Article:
The new four-party mix on Vancouver's school board likely is a picture of the future of city politics, several campaigners from different parties assert.
While the centre-right Non-Partisan Association is exulting in the win by its candidate, Hector Bremner, for the one seat open on council in Saturday's by-election, that likely doesn't tell the story of what would happen in a full election, they say.
Instead, the election of three trustees from the Green Party, three from Vision Vancouver, two from the NPA and one from the relatively new OneCity shows the mood, they note.
"Voters decided to elect a balance. That is what I think is the picture. Voters are trying out new things," Green Party Leader Adriane Carr said.
No party has a majority, meaning they will need to co-operate – something that could easily happen with Vancouver city council after next October's civic election, Ms. Carr said.
"If the parties don't choose to run full slates and they get their numbers right, you could see an interesting split" of elected councillors, she said.
That would make sense, given that progressive parties got 72 per cent of the votes in the council by-election, she said.
NPA president Sarah Weddell agreed that the next council election is likely to produce a mix of parties. And OneCity co-chair Alison Atkinson said it's likely the various non-NPA parties will have discussions before the October, 2018, election to talk about what's common in their platforms. "Our bottom line is we want a progressive city council," she said.
Mr. Bremner won his council seat with only 28-per-cent support because of vote splitting among the other main parties and candidates.
But voters won't have to choose just one candidate in the 2018 civic election. Instead, they'll be voting for 10, which would mean they could choose candidates from different left or centre-left parties without splitting votes.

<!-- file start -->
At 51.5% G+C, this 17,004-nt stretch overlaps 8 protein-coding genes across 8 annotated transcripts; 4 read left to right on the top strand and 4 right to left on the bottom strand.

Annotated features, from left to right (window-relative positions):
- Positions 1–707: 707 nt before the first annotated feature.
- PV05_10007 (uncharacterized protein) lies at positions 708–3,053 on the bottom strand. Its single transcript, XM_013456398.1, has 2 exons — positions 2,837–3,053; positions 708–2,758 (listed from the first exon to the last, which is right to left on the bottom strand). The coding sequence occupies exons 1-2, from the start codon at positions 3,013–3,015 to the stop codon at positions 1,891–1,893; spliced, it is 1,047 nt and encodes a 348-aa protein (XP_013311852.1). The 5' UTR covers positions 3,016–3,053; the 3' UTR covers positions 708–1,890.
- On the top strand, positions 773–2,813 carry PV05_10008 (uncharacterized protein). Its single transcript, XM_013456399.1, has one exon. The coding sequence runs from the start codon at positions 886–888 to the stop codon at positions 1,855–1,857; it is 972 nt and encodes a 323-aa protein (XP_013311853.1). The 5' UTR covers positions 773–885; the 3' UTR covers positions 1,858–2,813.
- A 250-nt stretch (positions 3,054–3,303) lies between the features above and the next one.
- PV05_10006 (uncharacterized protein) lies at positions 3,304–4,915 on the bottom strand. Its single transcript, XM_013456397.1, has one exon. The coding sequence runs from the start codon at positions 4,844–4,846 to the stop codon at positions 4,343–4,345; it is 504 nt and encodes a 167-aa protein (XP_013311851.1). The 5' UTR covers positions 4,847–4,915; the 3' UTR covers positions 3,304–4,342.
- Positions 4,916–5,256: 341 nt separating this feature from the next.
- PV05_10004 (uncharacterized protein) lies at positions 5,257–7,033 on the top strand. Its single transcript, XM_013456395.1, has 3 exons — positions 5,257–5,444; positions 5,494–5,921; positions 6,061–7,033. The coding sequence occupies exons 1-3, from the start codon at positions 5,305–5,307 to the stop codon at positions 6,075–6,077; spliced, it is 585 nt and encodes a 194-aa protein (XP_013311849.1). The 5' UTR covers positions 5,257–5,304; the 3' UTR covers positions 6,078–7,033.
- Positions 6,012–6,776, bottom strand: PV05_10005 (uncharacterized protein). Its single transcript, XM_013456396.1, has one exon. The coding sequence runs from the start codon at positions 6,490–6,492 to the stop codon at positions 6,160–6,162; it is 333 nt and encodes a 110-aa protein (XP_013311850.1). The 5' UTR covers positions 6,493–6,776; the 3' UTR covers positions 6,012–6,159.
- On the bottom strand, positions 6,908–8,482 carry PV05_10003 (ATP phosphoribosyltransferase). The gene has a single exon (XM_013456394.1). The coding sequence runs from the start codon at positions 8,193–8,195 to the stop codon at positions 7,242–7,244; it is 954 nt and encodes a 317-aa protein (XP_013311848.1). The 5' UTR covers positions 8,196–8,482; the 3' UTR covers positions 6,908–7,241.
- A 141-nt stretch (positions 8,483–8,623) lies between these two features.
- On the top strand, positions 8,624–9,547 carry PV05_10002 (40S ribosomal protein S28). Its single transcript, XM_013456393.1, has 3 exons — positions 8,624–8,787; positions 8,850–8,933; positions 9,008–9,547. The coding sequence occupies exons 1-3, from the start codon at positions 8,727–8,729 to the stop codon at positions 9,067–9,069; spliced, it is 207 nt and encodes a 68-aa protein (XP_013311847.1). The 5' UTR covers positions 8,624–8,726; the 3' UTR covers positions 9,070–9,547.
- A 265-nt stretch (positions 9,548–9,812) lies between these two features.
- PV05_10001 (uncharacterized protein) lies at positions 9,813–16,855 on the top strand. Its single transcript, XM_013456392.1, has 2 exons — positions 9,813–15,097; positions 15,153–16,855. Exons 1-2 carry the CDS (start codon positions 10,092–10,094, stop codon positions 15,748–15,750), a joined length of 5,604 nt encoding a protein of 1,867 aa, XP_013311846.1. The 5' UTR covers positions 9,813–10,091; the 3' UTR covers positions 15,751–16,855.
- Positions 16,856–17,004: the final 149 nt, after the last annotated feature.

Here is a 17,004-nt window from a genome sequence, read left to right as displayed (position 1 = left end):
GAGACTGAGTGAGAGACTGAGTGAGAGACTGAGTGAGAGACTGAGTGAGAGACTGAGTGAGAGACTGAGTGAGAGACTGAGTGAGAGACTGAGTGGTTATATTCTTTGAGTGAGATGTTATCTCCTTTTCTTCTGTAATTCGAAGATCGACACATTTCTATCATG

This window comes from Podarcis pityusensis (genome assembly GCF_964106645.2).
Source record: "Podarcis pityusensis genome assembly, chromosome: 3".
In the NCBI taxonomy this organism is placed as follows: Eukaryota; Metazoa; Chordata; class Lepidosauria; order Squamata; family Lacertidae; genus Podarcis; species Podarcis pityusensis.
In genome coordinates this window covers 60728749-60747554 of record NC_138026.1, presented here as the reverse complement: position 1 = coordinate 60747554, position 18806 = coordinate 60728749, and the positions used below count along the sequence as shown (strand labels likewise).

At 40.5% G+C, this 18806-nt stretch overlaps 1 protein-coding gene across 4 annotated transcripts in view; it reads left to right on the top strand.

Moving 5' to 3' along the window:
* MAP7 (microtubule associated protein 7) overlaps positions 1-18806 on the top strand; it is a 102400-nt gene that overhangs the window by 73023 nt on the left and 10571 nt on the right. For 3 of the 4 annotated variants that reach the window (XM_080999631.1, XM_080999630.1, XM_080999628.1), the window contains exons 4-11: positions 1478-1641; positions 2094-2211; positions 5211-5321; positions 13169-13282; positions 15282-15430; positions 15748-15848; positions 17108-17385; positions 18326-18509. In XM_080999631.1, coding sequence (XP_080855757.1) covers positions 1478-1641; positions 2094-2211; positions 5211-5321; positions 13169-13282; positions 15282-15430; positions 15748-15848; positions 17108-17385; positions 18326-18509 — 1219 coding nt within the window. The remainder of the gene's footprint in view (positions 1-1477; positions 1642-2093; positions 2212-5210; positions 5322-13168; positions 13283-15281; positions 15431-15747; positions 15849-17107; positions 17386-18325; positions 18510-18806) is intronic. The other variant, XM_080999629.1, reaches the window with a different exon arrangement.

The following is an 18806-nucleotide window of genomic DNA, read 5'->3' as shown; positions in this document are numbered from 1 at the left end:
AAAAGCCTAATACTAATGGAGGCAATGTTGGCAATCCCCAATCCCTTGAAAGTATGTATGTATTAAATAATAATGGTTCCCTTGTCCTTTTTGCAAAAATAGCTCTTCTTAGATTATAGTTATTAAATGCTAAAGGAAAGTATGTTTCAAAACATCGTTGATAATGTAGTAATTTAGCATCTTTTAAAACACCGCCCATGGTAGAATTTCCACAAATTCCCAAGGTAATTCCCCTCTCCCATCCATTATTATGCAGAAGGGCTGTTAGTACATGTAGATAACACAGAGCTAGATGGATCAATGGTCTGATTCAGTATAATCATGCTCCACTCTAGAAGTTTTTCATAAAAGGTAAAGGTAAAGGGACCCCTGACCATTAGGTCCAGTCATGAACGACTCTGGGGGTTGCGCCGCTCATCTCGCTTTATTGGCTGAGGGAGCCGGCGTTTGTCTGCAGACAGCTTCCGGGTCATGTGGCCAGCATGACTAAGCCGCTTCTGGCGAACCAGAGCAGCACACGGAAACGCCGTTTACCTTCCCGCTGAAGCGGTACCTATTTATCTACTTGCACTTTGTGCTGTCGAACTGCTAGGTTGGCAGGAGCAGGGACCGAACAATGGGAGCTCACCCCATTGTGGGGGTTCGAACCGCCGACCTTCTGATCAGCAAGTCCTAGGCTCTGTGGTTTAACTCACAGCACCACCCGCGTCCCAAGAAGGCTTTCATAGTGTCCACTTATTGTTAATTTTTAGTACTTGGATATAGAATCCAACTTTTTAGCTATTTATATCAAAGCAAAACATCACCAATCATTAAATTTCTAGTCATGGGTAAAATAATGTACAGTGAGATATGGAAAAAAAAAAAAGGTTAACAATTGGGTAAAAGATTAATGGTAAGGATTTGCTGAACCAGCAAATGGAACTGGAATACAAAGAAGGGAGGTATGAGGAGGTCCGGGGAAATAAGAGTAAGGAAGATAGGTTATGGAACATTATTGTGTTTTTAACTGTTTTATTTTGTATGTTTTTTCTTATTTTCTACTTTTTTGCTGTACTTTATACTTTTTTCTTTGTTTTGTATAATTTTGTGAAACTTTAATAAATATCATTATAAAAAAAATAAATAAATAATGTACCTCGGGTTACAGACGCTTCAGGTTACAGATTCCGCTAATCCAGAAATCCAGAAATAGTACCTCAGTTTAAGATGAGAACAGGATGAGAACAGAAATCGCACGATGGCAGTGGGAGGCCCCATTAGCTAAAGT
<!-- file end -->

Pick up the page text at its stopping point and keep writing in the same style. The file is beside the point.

The Saturday by-election has sparked discussion by the parties involved because of the startling results, even though it only attracted 48,000 voters, or just less than 11 per cent of those eligible to cast a ballot.
Diego Cardona, the 21-year-old rookie candidate for Mayor Gregor Robertson's party, came in a dismal fifth, as voters appeared to be voting for change from the near decade of Vision Vancouver rule.
It was clear going into the campaign that many residents were impatient with Vision over such issues as homelessness, escalating rents, rising house prices and more.
Instead, poverty advocate Jean Swanson outdid all the other left-wing "alternative to Vision" candidates, including strong favourite Pete Fry of the Green Party, with her simple but memorable campaign slogans calling for a rent freeze and a mansion tax.
The results leave Vision in a weak position to bargain with other parties for co-operation or a coalition or in the 2018 election – something it acknowledges it now needs to do – while emboldening those other parties to run even more aggressive campaigns next time.
"Jean coming in a close second is going to galvanize a lot of people," said Daniel Tseghay, who was on Ms. Swanson's campaign committee. "This is incredibly promising. People want really bold policies."
He said he and others on the campaign are now pondering whether to run a team of people for the 2018 election.
Vision Vancouver co-chair Sheena Sargeant said the results sent a strong message to the party.
"It is a call for us to work very closely with other progressives," she said. "We have to look at our platforms and look at where we can work together."
Mr. Robertson issued a statement late on Saturday by e-mail, acknowledging the party's defeat.
"Vancouverites are frustrated – particularly around housing affordability – and they expect more from us," he said. "We're working hard to deliver solutions, but tonight's results show us there's much more work to do."
Vision, apparently expecting bad results, did not have a public postelection gathering or make anyone available in person on election night, unlike all the other campaigns.
For new NPA councillor Mr. Bremner, the results tell him that Vancouver is ready for a new kind of approach to housing.
"Our platform was radically different. I think our win was quite significant," he said.
Mr. Bremner had advocated for different kinds of housing to be allowed in Vancouver's single-family neighbourhoods and for a no-barrier approach to housing the homeless, so that they weren't barred from places because they have pets or use drugs.